It is not so important that we don’t incur favor by this policy — neither side is smitten by affection for us and the Israeli government almost daily goes out of its way to humiliate our government. But it could be, and in my judgment eventually will be, significant that we are moving toward Armageddon.
Even the most hardheaded and cynical among us should be concerned since there is a considerable danger of a spillover of any Middle Eastern war into our lives — both abroad in other areas, particularly Islamic areas, and at home.
At minimum, long-term and perhaps escalating hostilities in the Middle East would hurt the U.S. economy. Additionally, they could further damage our already fragile ecology, possibly trigger a wider conflict and certainly damage the sense of law, morality and order by which we live. Even short of actual war, the contagion of instability, hatred and violence is likely to spread and so affect us in other areas and on other issues about which we care.
Perhaps, if U.S. leaders could even slightly raise their eyes above their immediate interests and pay a little attention to the turbulent river of events in which we float, we could grab onto a handhold and stop before we reach the waterfall.
Does anyone see any such leader anywhere? I confess I do not. I am afraid, not for me, since I am now 85 years old, but for mine and yours and everyone’s.
William R. Polk was a member of the Policy Planning Council, responsible for North Africa, the Middle East and West Asia, for four years under Presidents Kennedy and Johnson, He was a member of the three-men Crisis Management Committee during the Cuban Missile Crisis. During those years he wrote two proposed peace treaties for the American government and negotiated one major ceasefire between Israel and Egypt. Later he was Professor of History at the University of Chicago, founding director of the Middle Eastern Studies Center and President of the Adlai Stevenson Institute of International Affairs. He is the author of some 17 books on world affairs, including The United States and the Arab World; The Elusive Peace, the Middle East in the Twentieth Century; Understanding Iraq; Understanding Iran; Violent Politics: A History of Insurgency and Terrorism; Neighbors and Strangers: The Fundamentals of Foreign Affairs and numerous articles in Foreign Affairs, The Atlantic, Harpers, The Bulletin of the Atomic Scientists and Le Monde Diplomatique . He has lectured at many universities and at the Council on Foreign Relations, Chatham House, Sciences Po, the Soviet Academy of Sciences and has appeared frequently on NPR, the BBC, CBS and other networks. His most recent books, both available on Amazon, are Humpty Dumpty: The Fate of Regime Change and Blind Man’s Buff, a Novel.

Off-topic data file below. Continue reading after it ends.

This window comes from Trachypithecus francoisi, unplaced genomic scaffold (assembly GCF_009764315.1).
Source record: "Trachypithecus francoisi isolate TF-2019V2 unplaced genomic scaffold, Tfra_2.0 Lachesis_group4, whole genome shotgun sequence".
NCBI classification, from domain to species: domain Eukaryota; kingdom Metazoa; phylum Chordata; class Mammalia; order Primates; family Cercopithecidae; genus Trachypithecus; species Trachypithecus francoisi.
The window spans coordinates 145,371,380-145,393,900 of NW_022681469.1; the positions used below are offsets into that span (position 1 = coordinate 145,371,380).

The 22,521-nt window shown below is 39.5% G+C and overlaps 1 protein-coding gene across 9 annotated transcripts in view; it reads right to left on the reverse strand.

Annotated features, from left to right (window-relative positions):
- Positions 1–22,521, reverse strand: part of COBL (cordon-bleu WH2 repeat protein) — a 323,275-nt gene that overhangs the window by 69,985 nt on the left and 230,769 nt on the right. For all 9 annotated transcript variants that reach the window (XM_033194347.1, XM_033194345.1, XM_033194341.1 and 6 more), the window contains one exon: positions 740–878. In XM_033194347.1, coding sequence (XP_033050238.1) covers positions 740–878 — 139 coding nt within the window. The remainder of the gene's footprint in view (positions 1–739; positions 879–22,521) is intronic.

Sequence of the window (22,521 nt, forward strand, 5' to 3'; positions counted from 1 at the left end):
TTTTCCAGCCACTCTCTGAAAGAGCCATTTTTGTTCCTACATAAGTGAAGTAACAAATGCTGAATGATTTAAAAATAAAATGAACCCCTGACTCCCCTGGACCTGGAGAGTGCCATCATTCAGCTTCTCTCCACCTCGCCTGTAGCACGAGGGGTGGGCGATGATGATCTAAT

I am a faithful reader of consortium news.
I am astounded at the lack of objectivity in the current creation.
There are nine articles knocking Israel without once mentioning what
started the current conflict. There have been constant missile attacks by Hamas lately, for starters.
there is the report and execution of tunnels dug across the border.
There have been constant attacks by Hamas across the border/
All this you blame on Israel. Tou have lost your objectivity, I am astounded.
Your statement only illustrates your ignorance of the situation. To blindly follow popular opinion rather than inform yourself is what, unfortunately, most Americans have done. If the American public was better educated regarding the conflict Israel wouldn’t appear so righteous.
Peace through integration and equal citizenship is a none starter as far as Zionists are concerned. Herzel a father of Zionism was pro removal of Palestinians, and at the time of partition, Ben-Gurion told his cohorts not to be greedy and accept what was offered and grab what they feel is theirs later. Even though the PA has recognized Israel and thought they have had peace, it has been removed by Israeli intransigence. How can you proceed with a supposedly functional peace plan (Oslo)while Israel continued to build Jews only roads and more and larger settlements on the occupied territories.
And to fill this illegally occupied land they resorted to espionage which hurt America with secrets being passed on to the Russians. In payment, the Russians allowed Russian Jews (little experience if any with democracy) could transfer to Israel and populate the settlements in subsidized housing, paid by funds that may have come out of our own pocket. The food you buy often has little codes on the packet like my cereal (small circle around a U), my curry powder (small oval around COR), my can of lima beans (small circle around MK, my bread yeast (small circle around a K) and my liquid honey (circle around COR) for starters. The companies pay Jewish groups to have these Kosher symbols placed on their merchandise rather than take the manufacturer’s word. It is a small amount per unit but when you add it all up its a becomes a racket. Then there are tax breaks for certain agencies, Israeli military debts that are waved and far more.
Zionists have no intention of having an open society, or sharing the land. As more and more ethical Jews leave Israel the country becomes more radicalized with a proliferating population of fanatics, a growing fascist state.
And Christian fundamentalist bare some of the blame too, supporting the growth of this Israel in order to bring on the end times when all believers in Christianity will go to heaven. If you study the Bible carefully like they do in some of the great universities, you would see that the Bible is not the literal word of God but a hodgepodge of similar stories which have changed over time depending upon the politics of the moment. They didn’t even know the world was round when Noah sailed the supposed ark with no motor or sail and he carried all those animals from Australia, the Arctic, and South America. How did he feed them, how did he get rid of the disease ridden droppings, and after being submerged for 40 days, I think all the trees and plants would be dead. As for a chosen people, that is historic padding to lift a family or clan, and common in those days. Egyptian religious stories have very similar parallels to Biblical stories and were written a thousand or more years earlier.